GREG OSTERTAG ARRIVED 20 minutes late for the press conference, which was only fitting. When you're a rising star in the NBA, you learn these things - like how to be fashionably late. Showing up early is what you do for your first contract.
The Jazz signed Ostertag to a reported six-year, $30 million extension, Thursday afternoon. And while it put a nice wrap on a successful summer of re-signing their players, the length and size of the contract sent a far bigger message: The Jazz have seen the future, and the future is a big nearsighted guy with a brush cut and a false tooth."My coaches are great, teammates are great, all of 'em are great," Ostertag said. "I'm a happy camper. I don't know what else to say."
Indeed, the signing of Ostertag doesn't just mean the Jazz have everyone safely tucked in for the upcoming season; it means they have made their decision. They're working without a tightrope from here on out. No more hoping they'll somehow get a high draft pick. No more waiting around for a miracle trade. They have concluded that Ostertag and Bryon Russell - who they signed to a new contract during the summer - have the talent to carry the Jazz beyond the retirements of John Stockton, Jeff Hornacek and Karl Malone.
Imagine that: Big O for MVP.
That Ostertag would sign before the Oct. 1 deadline, rather than play out the season and become a free agent, was more than a little surprising. Ostertag spent most of his first two years in the league chained to coach Jerry Sloan's doghouse. Sloan would often preface comments about him with a grimace.
When it wasn't Sloan, Malone was getting in his face during timeouts.
Ostertag could barely disguise his frustration. Being singled out by Sloan isn't exactly a pleasant experience. The coach regularly chided him about his conditioning, and once even invoked a shopworn reference to Ostertag pulling down exactly one more rebound than a dead man.
Consequently, there was also surprise that Ostertag even wanted to be back in a Jazz uniform after next season. The party line was that he would play out his contract and move on to a team with a less, um, forthcoming coach. The NBA has plenty of places where a 7-foot, 279-pound center can go without the coach requiring him to run the court.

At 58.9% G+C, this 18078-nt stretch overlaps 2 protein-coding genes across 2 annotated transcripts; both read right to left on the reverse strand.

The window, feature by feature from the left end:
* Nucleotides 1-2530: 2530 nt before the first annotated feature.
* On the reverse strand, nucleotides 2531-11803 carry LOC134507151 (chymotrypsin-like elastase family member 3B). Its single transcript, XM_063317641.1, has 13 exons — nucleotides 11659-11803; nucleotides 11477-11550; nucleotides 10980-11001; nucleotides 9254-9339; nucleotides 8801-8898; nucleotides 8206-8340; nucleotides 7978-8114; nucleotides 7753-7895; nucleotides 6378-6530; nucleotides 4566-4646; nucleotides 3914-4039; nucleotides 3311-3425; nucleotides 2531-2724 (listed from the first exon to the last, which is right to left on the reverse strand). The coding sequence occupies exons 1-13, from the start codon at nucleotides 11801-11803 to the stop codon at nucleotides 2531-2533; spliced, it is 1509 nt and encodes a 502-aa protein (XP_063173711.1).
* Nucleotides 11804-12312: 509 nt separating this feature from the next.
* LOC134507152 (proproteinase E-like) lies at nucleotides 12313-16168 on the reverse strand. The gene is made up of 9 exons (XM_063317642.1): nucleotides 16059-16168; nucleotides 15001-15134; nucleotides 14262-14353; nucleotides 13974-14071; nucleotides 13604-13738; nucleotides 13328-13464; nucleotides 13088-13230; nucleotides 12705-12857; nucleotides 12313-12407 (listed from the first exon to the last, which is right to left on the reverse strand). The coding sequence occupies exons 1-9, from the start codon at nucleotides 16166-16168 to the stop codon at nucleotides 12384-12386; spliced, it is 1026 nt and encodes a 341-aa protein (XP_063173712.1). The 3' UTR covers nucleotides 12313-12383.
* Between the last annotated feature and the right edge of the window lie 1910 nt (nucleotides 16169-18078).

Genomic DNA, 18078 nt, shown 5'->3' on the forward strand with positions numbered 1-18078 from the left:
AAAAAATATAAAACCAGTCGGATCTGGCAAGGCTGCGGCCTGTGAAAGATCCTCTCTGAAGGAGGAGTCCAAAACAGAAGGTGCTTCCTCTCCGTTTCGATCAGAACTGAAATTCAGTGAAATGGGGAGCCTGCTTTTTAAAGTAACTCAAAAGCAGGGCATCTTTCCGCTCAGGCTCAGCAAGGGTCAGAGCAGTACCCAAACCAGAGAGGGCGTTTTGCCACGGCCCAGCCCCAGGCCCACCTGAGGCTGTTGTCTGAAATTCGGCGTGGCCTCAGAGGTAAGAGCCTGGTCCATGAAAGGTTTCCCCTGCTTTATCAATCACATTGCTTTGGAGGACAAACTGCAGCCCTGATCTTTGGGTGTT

But through the long games and grueling practice sessions, Ostertag didn't just improve, he adapted. He no longer looks like someone ran over his puppy when Sloan yells in his face. He's even stopped looking furtively at the coaches when he loses the ball out of bounds.
"Those of you who know Jerry (Sloan), know his patience can wear a little thin. But Greg knows the context in which it was given," said general manager Tim Howells. "I think."
There was laughter all around. Ostertag smiled a knowing smile.
Thus, the Jazz and Ostertag are committed. They've taken the vows. No more waiting around to see what develops or biding time until his contract is up. The only way the Jazz are going to part ways with Ostertag will be if they trade him. They're banking on him becoming not just a good player but a franchise player.
"I think he has the potential to carry this team, as he begins to figure out what he can do," said Miller. "We think Greg's going to be someplace between very good and great. He has to make the determination where he's going to be. It's in his hands more than anybody else."
Then Miller gave the unmistakable sign that he was committed. He cried. "Greg has caught the vision of what this franchise is about," said Miller.
He continued, "People always ask what's going to happen when John and Karl are gone and what the future will look like for the Jazz. As I thought about it . . . it struck me that a big part of the answer to that question is sitting next to me."
Miller smiled. Ostertag raised an eyebrow in agreement. And if both are right, someday when Malone is fishing and Stockton reading to his kids, the Jazz will be force-feeding the ball inside to the Big O - and still winning games. Don't laugh. It's the Jazz's dream. They paid for it.